It’s fair to say that there are few taboos left in the modern world, but the near-incestuous relationship of a 26-year old woman with her younger, mentally disabled sister probably ticks the box.
In Israeli film Next to Her, Chelli (Liron Ben Shlush) has devoted her life to 24-year old sister Gabby (Dana Ivgy). The two live in a dingy apartment while their single mother, the only other familial figure in the film, works remotely. One day, a social worker insists that Gabby is enrolled in a day care-centre and Chelli caves in. The elder sister, whose routine had until then almost entirely revolved around her sibling, struggles to make sense of her newly freed time and let Gabby develop as an individual. She meets sports teacher Zohar at the school where she works and the two fall in love. But things get ugly when Zohar moves in with Chelli and the latter cannot bring herself to sleep in a separate bed from her sister’s. The Israeli boyfriend soon understands that he has embroiled himself in a sinister trio.
Based on Liron Ben Shlush’s own real-life experience with her mentally ill sister, Next to Her offers us an unsparing insight into mental disability and how it can play out in families. Beyond this, however, is the investigation into the more universal theme of slipping boundaries between love, care and control. From helping Gabby brush her teeth, Chelli is never too far away from forcing herself down her sister’s throat. The occasional sisterly stroke can also backslide into a slap.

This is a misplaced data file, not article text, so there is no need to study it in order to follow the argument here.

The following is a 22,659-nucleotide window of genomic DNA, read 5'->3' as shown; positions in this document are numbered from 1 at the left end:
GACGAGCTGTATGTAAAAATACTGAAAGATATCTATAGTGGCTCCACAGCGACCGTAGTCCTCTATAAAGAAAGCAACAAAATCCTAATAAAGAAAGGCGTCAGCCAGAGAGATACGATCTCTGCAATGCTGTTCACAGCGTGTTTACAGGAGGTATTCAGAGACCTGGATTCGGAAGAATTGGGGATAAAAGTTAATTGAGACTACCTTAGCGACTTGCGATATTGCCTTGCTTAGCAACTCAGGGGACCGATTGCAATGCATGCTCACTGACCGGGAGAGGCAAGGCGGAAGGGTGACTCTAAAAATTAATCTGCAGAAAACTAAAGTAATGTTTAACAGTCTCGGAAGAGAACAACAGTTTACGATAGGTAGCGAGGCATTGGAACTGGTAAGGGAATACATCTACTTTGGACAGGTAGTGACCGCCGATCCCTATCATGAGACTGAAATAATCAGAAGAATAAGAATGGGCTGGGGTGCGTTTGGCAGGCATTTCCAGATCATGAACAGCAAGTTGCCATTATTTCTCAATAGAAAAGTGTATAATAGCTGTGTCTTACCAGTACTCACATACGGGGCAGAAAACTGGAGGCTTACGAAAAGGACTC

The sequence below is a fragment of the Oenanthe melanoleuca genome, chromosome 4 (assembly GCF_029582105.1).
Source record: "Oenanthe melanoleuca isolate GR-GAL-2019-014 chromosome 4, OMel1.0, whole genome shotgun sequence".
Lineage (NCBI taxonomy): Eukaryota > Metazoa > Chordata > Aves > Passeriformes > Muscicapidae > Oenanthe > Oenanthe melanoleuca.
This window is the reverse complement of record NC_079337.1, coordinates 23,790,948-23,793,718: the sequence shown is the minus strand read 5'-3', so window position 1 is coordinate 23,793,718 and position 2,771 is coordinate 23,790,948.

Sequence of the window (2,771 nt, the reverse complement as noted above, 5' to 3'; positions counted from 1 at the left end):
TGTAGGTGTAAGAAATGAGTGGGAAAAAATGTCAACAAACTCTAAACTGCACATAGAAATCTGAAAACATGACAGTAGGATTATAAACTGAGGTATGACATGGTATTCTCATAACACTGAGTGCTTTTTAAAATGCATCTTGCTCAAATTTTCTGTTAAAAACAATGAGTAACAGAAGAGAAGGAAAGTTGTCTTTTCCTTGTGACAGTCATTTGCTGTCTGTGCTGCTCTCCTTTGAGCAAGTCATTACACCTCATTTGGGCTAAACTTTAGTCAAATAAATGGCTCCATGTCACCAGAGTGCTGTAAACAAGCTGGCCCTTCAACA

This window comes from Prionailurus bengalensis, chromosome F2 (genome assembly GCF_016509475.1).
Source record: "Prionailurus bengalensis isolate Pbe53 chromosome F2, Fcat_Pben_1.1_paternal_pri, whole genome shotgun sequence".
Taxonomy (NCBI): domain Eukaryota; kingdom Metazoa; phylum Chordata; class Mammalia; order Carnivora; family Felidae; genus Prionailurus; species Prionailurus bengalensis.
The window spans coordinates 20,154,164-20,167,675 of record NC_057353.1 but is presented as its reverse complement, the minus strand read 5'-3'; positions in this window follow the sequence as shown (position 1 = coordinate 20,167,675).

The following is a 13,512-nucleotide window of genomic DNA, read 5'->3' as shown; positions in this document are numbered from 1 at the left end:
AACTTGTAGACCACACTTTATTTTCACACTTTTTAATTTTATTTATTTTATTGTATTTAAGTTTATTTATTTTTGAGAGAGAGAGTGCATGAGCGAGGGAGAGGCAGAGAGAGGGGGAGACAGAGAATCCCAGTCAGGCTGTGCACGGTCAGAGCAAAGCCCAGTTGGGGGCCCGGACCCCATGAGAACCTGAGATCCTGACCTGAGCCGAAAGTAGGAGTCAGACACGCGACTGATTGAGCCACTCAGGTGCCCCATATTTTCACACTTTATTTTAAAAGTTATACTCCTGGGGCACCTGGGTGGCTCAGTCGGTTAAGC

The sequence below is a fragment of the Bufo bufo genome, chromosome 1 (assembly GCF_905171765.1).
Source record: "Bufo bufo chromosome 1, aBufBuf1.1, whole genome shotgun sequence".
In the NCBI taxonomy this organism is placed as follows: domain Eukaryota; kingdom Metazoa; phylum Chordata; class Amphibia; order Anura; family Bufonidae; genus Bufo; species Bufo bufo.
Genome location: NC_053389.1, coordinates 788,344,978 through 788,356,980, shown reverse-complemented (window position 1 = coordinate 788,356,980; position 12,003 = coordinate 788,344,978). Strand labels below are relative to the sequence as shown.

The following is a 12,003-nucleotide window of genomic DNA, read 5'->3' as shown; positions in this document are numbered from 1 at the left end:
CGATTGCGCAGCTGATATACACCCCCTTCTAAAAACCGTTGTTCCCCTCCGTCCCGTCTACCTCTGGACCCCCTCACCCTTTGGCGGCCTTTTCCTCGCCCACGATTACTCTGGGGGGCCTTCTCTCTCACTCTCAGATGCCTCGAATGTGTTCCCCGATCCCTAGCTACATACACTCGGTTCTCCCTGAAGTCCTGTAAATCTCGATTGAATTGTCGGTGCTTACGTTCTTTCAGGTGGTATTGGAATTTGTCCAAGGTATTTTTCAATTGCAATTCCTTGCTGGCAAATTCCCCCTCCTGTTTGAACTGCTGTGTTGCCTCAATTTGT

The sisters’ oppressive relationship is rendered even harder to watch by the fact that most of the action takes place in huis clos in what are at times uncompromisingly narrow shots. Closing doors are a recurring imagery in Next to Her, and as Gabby is locked up and protected one also senses the many possibilities which are being shut out of the lives of both women. Though it is, ultimately, Chelli's possessive expression that appears behind the net of the play-hut while her sister basks in a sea of balls with Zohar like any normal, cheerful human-being.
Having written the script and enacted a character drawn from her own life, Liron Ben Shlush's performance is absorbing. Likewise Dana Ivgy and Yaakov Daniel Zada lend much heart to the characters of Gabby and Zohar and approach the theme of mental disability with great sensitivity.
Hebrew critics have hailed the film as an achievement for Israeli cinema and it was selected for the directors' fortnight for the 2014 Cannes edition. With this triumphant first feature, it makes no doubt that 33-year old director Asaf Korman is one to watch in international cinema.
|What||Next to Her film review|
|Where||Various Locations | MAP|
|Nearest tube||Leicester Square (underground)|
11 Mar 16 – 11 May 16, Times vary between cinemas
|Price||£ determined by cinema|
|Website||Click here to go to the film's IMDB page|